People often perceive accessibility as a burdensome obligation that’s solely the responsibility of developers or an overwhelmed accessibility specialist. I’ve always wanted to change that mindset.

During a recent contract, I introduced a strategy to reframe accessibility as a shared responsibility. The ultimate goal is for accessibility to become part of business as usual by involving everyone, including designers, writers, quality assurance, business partners, and leadership.

The strategy targets cultural obstacles and promotes the discovery of opportunities throughout a project lifecycle when decisions could and should be made about accessibility.

It’s an alternative to the traditional approach of sending developers to the Web Content Accessibility Guidelines (WCAG) with instructions to “just make things accessible.”

Allow Everyone to Own Accessibility

This is inspired by the confusion I regularly encounter when I suggest that all team members can play a role in accessibility. Let’s change the way we think about accessibility, starting with the notion that it’s exclusively a code-based exercise for developers.

A lot of the guidance for developers about coding standards also includes recommendations for writing and design, activities in which the user experience team should be involved. This includes decisions about content hierarchy, using the right colors, writing alt text for images, etc.

Allowing everyone to own accessibility also makes it possible to catch errors earlier in a project when it is easier and less expensive to fix them.

Empower Everyone with Education

With education and greater awareness about accessibility, what needs to be done and how it impacts the user experience, all team members gain a greater understanding of the role they can play in creating inclusive websites and applications.

Talk with People to Figure Out Where to Start

We interviewed team members in order to understand their attitudes towards and knowledge about accessibility, how they believed different roles might contribute, as well as specific tasks or techniques they would employ. I also spoke to our accessibility consultant and researched the most common accessibility errors across projects.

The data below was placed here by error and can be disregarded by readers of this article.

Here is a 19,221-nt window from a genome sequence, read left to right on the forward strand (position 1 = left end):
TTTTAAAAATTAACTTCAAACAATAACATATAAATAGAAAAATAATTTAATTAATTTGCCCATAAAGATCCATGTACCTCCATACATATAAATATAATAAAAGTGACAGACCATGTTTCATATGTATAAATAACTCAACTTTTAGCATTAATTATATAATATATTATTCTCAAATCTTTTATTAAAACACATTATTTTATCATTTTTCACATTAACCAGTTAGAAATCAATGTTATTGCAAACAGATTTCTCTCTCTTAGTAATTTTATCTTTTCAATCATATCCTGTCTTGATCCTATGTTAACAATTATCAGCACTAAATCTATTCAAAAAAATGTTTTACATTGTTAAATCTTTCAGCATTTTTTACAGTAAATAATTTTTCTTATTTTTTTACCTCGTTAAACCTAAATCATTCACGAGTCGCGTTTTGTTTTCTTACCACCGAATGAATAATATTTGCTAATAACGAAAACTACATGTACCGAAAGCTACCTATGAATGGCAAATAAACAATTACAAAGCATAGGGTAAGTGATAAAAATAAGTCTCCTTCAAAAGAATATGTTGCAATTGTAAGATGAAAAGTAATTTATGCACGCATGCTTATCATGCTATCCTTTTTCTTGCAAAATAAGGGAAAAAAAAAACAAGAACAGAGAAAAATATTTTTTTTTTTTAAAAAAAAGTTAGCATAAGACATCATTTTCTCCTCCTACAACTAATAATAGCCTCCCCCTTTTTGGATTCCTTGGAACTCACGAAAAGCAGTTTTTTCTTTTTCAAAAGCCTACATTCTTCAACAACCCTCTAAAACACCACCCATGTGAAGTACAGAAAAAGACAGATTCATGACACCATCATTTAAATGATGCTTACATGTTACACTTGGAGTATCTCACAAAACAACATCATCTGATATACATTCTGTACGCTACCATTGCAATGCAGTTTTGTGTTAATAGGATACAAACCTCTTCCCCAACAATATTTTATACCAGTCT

We discovered through interviews with the content team, for example, that they were empathetic and appreciated the importance of accessibility. They were, however, unclear about different types of assistive technologies and how to approach writing for users. This helped us figure out a starting point for education.

Ensure Education is Relevant, Engaging and Ongoing

Information must be easy to find and available for everyone. It’s also important to broaden education beyond generic materials or references:

  • Use time during team meetings to discuss real examples, project problems and solutions.
  • Invite an expert to talk with the team at a lunch and learn.
  • Host a panel discussion with assistive technology users.

We developed an online training course that presented fundamental information for designers and the content team. Key is that we created exercises and provided examples relevant to their work. To further support them, we connected them to a curated list of resources and select tools (otherwise it’s just overwhelming).

Educate Leadership and Business Partners Too

I appreciate that leadership and management is often where we face the greatest challenge when it comes to accessibility. Too often, there is a lack of empathy, much less an understanding of the technical details.

But these are often the same people who write the business requirements for projects and manage the budgets. Among the many reasons I could list, mistakes in business documentation about accessibility cost time and money, and impact success.

I’ve heard plenty of stories about project requirements that actually directed people to do the wrong things for accessibility. Team members were frustrated and time was wasted going back and forth to resolve issues that could have been prevented with a shared understanding of accessibility.

I’m going to end this section with that statement as there are a great many articles and books with sound advice on how to build your case for unsympathetic leadership — read the foreword and opening in Luke’s new book to start.

Share a Vocabulary

I’m surprised at the pushback I get for this recommendation. I appreciate that different disciplines traditionally had their own lingo, but as technology allows us and requires us to work more closely together, we should explore opportunities to communicate more efficiently and effectively, and avoid misunderstandings.

One of the most relevant examples for accessibility is the confusion over alt text, what it means, what it should say and how it behaves (some still test its existence by rolling over an image). Across software, Content Management Systems and people’s preferences, I see it referred to as title text, image caption, image descriptions, text equivalent, etc. Can we at least cut it down to two references?

HTML5 is as an example of technology that can support a shared vocabulary and only make it easier for teams to get on the same page. For instance, with the placeholder attribute, it could be possible for writers, designers, and developers to share an understanding of placeholder text, what it is, where it goes and how it works for users.